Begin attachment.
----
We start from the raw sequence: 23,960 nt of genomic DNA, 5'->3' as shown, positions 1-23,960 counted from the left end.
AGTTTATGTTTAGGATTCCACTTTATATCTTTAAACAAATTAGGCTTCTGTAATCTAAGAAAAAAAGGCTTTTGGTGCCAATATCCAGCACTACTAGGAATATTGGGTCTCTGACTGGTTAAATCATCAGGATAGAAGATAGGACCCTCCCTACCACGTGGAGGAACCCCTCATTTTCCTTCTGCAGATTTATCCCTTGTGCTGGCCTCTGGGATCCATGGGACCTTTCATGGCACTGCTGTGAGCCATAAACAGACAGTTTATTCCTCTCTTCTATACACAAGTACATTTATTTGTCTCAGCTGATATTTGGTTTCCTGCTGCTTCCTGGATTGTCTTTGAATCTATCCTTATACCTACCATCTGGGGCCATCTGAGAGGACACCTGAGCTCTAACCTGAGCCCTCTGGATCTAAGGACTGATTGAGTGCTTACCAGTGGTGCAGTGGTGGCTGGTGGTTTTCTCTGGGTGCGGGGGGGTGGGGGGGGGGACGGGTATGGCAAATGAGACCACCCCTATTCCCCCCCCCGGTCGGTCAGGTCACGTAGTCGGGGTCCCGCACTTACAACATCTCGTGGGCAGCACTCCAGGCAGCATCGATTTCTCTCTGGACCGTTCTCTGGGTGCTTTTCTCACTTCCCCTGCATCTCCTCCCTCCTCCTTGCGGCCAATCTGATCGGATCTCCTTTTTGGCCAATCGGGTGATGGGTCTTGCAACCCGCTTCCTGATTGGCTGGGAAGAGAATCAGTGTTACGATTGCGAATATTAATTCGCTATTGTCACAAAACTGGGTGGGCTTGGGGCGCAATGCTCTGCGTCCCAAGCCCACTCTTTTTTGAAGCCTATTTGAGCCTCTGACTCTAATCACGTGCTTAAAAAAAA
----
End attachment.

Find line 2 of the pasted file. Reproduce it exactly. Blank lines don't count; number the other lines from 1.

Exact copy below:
AGTTTATGTTTAGGATTCCACTTTATATCTTTAAACAAATTAGGCTTCTGTAATCTAAGAAAAAAAGGCTTTTGGTGCCAATATCCAGCACTACTAGGAATATTGGGTCTCTGACTGGTTAAATCATCAGGATAGAAGATAGGACCCTCCCTACCACGTGGAGGAACCCCTCATTTTCCTTCTGCAGATTTATCCCTTGTGCTGGCCTCTGGGATCCATGGGACCTTTCATGGCACTGCTGTGAGCCATAAACAGACAGTTTATTCCTCTCTTCTATACACAAGTACATTTATTTGTCTCAGCTGATATTTGGTTTCCTGCTGCTTCCTGGATTGTCTTTGAATCTATCCTTATACCTACCATCTGGGGCCATCTGAGAGGACACCTGAGCTCTAACCTGAGCCCTCTGGATCTAAGGACTGATTGAGTGCTTACCAGTGGTGCAGTGGTGGCTGGTGGTTTTCTCTGGGTGCGGGGGGGTGGGGGGGGGGACGGGTATGGCAAATGAGACCACCCCTATTCCCCCCCCCGGTCGGTCAGGTCACGTAGTCGGGGTCCCGCACTTACAACATCTCGTGGGCAGCACTCCAGGCAGCATCGATTTCTCTCTGGACCGTTCTCTGGGTGCTTTTCTCACTTCCCCTGCATCTCCTCCCTCCTCCTTGCGGCCAATCTGATCGGATCTCCTTTTTGGCCAATCGGGTGATGGGTCTTGCAACCCGCTTCCTGATTGGCTGGGAAGAGAATCAGTGTTACGATTGCGAATATTAATTCGCTATTGTCACAAAACTGGGTGGGCTTGGGGCGCAATGCTCTGCGTCCCAAGCCCACTCTTTTTTGAAGCCTATTTGAGCCTCTGACTCTAATCACGTGCTTAAAAAAAA